Reboilers are used to generate a flux of vapor to feed to a distillation tower; the vapor rises up the tower contacting a downwards-flowing liquid stream. A whole variety of forms of reboiler have been used in practice, some of which are described briefly below. General reviews of the forms and design of reboilers are given by McKee (1970), by Ploughman (1983) and by Whalley and Hewitt (1983).
The simplest approach is to mount the reboiler in the distillation tower itself as is illustrated in Figure 1. Here, boiling takes place in the pool of liquid at the bottom of the tower, the heating fluid being inside the bundle of tubes as shown. The major problem with internal reboilers is the limitation imposed by the size of the distillation column. This limits the size of the reboiler. Another problem sometimes encountered is that of mounting the bundle satisfactorily into the column. The problem of size restriction can be overcome if compact heat exchangers are used. Thus, Plate-Fin Exchangers are used commonly as internal reboilers in the distillation towers of air separation plant. Another form of compact heat exchanger which has been used for this type of duty is the printed circuit heat exchanger which has an even higher heat transfer surface area per unit volume.
The layout of the kettle reboiler is illustrated schematically in Figure 2. Liquid flows from the column into a shell in which there is a horizontal tube bundle, boiling taking place from the outside this bundle. The vapor passes back to the column as shown. Kettle reboilers are widely used in the petroleum and chemical industries; their main problems are that of ensuring proper disentrainment of liquid from the outgoing vapor and the problem of the collection of scale and other solid materials in the tube bundle region over long periods of operation.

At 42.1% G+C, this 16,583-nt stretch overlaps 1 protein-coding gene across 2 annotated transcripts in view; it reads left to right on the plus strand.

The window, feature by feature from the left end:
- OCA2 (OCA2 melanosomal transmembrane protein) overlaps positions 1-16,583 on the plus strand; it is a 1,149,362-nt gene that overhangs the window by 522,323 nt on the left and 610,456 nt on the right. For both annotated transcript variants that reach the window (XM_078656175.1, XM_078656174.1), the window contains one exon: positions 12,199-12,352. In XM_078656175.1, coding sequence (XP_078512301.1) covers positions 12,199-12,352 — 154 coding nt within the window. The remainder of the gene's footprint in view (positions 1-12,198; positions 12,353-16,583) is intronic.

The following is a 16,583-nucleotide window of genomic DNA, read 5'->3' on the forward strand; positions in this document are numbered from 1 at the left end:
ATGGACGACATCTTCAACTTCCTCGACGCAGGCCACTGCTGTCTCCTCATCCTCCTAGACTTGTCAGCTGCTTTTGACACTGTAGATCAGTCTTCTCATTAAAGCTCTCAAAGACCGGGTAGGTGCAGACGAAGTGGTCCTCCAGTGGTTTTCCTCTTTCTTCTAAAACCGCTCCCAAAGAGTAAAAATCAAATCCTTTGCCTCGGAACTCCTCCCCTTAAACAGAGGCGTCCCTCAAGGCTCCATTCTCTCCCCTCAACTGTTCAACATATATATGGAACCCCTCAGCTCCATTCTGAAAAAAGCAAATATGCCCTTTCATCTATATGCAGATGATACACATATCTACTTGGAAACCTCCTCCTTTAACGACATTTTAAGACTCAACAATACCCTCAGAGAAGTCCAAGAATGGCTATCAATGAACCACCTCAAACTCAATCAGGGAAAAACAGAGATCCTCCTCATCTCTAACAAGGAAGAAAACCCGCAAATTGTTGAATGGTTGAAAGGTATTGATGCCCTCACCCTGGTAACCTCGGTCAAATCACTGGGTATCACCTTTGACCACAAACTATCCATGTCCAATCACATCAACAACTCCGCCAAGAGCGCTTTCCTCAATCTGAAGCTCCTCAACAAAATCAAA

This type is illustrated in Figure 3. The liquid passes from the bottom of the tower into the reboiler, with the evaporation taking place inside the tubes. The two-phase mixture is discharged back into the tower, where the liquid settles back to the liquid pool and the vapor passes up the tower as shown. The heating fluid (typically condensing steam) is on the outside of the tubes. The vertical thermosyphon reboiler is less susceptible to fouling problems and in general has higher heat transfer coefficients than does the kettle reboiler. However, additional height is required in order to mount the reboiler.
Here, the liquid from the column passes in cross flow over a tube bundle and the liquid-vapor mixture is returned to the column as shown (see Figure 4). The heating fluid is inside the tubes. This design has the advantage of preserving the natural circulation concept while allowing a lower headroom than the vertical thermosyphon type.
However, there are more uncertainties about fouling and about the prediction of the crossflow heat transfer rates.
McKee, H. R. (1970) Thermosyphon reboilers: a review, Ind. Eng. Chem., 62–12, 76.
Palen, J. W. (1983) Shell-and-tube reboilers, Heat Exchanger Design Handbook. Section 3.6. Hemisphere Publishing Corporation, New York.
Whalley, P. P. and Hewitt, G. F. (1983) Reboilers, Multiphase Science and Technology, Vol. 2, Hemisphere Publishing Corporation, New York.
- McKee, H. R. (1970) Thermosyphon reboilers: a review, Ind. Eng. Chem., 62â€“12, 76.
- Palen, J. W. (1983) Shell-and-tube reboilers, Heat Exchanger Design Handbook. Section 3.6. Hemisphere Publishing Corporation, New York.
- Whalley, P. P. and Hewitt, G. F. (1983) Reboilers, Multiphase Science and Technology, Vol. 2, Hemisphere Publishing Corporation, New York.